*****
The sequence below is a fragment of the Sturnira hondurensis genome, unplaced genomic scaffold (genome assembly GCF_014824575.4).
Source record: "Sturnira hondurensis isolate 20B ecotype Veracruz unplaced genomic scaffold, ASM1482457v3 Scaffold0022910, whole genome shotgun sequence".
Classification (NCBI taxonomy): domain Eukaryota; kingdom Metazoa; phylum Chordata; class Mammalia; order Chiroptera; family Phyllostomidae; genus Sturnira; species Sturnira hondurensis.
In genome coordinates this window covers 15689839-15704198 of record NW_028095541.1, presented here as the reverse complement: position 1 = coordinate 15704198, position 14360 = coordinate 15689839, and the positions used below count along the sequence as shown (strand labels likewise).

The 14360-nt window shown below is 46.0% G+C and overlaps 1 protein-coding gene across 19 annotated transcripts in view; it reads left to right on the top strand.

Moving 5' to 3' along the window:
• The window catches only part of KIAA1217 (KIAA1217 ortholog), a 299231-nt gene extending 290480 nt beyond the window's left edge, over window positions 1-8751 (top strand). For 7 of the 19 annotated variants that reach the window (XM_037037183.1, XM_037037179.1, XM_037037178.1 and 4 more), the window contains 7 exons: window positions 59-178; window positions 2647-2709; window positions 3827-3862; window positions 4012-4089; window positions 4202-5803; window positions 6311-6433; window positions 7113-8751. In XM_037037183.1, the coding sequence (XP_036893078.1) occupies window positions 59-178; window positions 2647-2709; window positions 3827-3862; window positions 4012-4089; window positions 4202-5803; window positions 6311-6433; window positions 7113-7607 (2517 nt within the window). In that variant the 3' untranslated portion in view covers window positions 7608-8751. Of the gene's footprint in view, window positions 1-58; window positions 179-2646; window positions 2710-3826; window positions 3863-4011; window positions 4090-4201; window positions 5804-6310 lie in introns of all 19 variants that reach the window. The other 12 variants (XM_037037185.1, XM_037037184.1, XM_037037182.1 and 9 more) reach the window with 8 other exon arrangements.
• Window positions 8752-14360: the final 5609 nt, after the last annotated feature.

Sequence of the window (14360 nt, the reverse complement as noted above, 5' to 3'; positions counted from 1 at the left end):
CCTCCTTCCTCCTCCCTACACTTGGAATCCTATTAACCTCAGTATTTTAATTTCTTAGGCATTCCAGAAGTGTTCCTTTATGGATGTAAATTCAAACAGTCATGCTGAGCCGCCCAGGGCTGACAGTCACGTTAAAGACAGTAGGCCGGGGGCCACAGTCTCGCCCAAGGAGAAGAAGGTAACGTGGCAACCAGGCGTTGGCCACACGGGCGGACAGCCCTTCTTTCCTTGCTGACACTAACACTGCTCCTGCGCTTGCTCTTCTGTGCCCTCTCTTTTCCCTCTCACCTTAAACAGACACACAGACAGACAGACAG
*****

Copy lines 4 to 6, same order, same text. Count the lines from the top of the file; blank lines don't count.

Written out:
In genome coordinates this window covers 15689839-15704198 of record NW_028095541.1, presented here as the reverse complement: position 1 = coordinate 15704198, position 14360 = coordinate 15689839, and the positions used below count along the sequence as shown (strand labels likewise).

The 14360-nt window shown below is 46.0% G+C and overlaps 1 protein-coding gene across 19 annotated transcripts in view; it reads left to right on the top strand.

Moving 5' to 3' along the window: